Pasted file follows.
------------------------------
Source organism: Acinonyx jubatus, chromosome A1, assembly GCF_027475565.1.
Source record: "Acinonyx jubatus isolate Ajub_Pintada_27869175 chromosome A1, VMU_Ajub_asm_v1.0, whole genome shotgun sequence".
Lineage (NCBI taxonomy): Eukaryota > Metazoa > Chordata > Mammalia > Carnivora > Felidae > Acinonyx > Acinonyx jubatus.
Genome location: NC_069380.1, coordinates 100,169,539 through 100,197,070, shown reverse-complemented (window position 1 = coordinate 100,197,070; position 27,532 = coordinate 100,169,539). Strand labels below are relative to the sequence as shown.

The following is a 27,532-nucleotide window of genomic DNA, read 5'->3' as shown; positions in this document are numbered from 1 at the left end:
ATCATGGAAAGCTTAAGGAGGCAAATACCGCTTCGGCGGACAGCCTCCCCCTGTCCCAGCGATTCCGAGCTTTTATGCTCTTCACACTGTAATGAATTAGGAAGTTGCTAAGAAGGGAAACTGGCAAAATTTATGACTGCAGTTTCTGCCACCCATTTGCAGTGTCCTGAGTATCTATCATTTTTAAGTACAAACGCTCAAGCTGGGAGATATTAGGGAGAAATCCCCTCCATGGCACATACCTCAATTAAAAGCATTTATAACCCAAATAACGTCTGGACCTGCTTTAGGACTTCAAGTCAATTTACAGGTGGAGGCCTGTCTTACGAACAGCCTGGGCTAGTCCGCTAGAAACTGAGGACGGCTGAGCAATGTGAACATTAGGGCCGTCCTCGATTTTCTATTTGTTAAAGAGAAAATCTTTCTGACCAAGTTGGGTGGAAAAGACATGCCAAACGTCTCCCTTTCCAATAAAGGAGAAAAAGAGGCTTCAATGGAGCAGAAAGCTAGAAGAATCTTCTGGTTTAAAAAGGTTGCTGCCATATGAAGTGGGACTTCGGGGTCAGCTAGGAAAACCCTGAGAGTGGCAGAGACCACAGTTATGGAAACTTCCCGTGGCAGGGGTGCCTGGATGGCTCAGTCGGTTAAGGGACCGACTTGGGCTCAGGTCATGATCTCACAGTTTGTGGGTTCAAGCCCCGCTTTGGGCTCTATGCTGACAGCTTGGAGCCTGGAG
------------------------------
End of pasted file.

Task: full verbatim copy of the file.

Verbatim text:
Source organism: Acinonyx jubatus, chromosome A1, assembly GCF_027475565.1.
Source record: "Acinonyx jubatus isolate Ajub_Pintada_27869175 chromosome A1, VMU_Ajub_asm_v1.0, whole genome shotgun sequence".
Lineage (NCBI taxonomy): Eukaryota > Metazoa > Chordata > Mammalia > Carnivora > Felidae > Acinonyx > Acinonyx jubatus.
Genome location: NC_069380.1, coordinates 100,169,539 through 100,197,070, shown reverse-complemented (window position 1 = coordinate 100,197,070; position 27,532 = coordinate 100,169,539). Strand labels below are relative to the sequence as shown.

The following is a 27,532-nucleotide window of genomic DNA, read 5'->3' as shown; positions in this document are numbered from 1 at the left end:
ATCATGGAAAGCTTAAGGAGGCAAATACCGCTTCGGCGGACAGCCTCCCCCTGTCCCAGCGATTCCGAGCTTTTATGCTCTTCACACTGTAATGAATTAGGAAGTTGCTAAGAAGGGAAACTGGCAAAATTTATGACTGCAGTTTCTGCCACCCATTTGCAGTGTCCTGAGTATCTATCATTTTTAAGTACAAACGCTCAAGCTGGGAGATATTAGGGAGAAATCCCCTCCATGGCACATACCTCAATTAAAAGCATTTATAACCCAAATAACGTCTGGACCTGCTTTAGGACTTCAAGTCAATTTACAGGTGGAGGCCTGTCTTACGAACAGCCTGGGCTAGTCCGCTAGAAACTGAGGACGGCTGAGCAATGTGAACATTAGGGCCGTCCTCGATTTTCTATTTGTTAAAGAGAAAATCTTTCTGACCAAGTTGGGTGGAAAAGACATGCCAAACGTCTCCCTTTCCAATAAAGGAGAAAAAGAGGCTTCAATGGAGCAGAAAGCTAGAAGAATCTTCTGGTTTAAAAAGGTTGCTGCCATATGAAGTGGGACTTCGGGGTCAGCTAGGAAAACCCTGAGAGTGGCAGAGACCACAGTTATGGAAACTTCCCGTGGCAGGGGTGCCTGGATGGCTCAGTCGGTTAAGGGACCGACTTGGGCTCAGGTCATGATCTCACAGTTTGTGGGTTCAAGCCCCGCTTTGGGCTCTATGCTGACAGCTTGGAGCCTGGAG